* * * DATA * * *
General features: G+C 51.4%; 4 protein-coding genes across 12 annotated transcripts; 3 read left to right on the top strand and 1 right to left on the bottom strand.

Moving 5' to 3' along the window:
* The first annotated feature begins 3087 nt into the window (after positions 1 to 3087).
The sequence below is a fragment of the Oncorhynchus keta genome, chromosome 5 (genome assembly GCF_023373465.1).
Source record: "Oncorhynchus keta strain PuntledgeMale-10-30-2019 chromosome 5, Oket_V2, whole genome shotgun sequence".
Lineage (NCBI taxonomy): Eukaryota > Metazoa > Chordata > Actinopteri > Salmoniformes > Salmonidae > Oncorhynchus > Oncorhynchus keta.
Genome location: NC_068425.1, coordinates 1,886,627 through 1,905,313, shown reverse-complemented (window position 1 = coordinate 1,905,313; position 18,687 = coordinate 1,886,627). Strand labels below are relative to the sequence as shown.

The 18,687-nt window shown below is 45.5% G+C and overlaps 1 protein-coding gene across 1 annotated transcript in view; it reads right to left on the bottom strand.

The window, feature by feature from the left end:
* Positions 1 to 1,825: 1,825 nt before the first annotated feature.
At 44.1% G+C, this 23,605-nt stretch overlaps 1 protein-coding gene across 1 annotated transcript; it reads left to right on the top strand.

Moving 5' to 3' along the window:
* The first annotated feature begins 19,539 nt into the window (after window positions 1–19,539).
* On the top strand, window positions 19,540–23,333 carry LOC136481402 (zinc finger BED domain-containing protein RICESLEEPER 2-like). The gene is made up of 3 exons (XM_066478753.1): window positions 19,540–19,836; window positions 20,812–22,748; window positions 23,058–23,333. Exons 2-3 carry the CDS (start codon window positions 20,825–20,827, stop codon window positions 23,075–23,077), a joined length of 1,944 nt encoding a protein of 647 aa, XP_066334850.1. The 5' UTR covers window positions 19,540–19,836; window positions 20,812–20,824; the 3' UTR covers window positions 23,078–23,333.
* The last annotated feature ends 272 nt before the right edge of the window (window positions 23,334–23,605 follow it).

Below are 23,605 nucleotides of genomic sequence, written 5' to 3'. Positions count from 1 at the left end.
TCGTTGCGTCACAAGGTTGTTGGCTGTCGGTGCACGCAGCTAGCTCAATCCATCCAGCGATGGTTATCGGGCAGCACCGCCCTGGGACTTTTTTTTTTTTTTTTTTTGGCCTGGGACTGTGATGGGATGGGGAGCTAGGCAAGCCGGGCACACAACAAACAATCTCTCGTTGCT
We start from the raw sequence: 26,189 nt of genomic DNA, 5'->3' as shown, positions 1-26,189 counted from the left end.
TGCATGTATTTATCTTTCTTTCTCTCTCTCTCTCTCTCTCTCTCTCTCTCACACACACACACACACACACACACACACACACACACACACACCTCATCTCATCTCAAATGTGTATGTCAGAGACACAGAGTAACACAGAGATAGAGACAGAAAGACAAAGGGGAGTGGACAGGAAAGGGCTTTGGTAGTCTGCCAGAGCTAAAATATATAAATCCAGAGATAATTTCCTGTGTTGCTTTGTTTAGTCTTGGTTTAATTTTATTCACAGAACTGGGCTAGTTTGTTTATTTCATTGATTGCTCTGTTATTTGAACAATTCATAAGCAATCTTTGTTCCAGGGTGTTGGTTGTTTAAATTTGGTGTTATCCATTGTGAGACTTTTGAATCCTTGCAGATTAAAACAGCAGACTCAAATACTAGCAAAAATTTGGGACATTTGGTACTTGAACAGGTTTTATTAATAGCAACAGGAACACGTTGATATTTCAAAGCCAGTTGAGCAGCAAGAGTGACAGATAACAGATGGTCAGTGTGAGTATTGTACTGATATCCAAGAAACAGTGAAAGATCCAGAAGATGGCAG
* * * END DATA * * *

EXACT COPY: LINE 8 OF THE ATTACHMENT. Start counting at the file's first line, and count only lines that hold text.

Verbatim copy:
The 18,687-nt window shown below is 45.5% G+C and overlaps 1 protein-coding gene across 1 annotated transcript in view; it reads right to left on the bottom strand.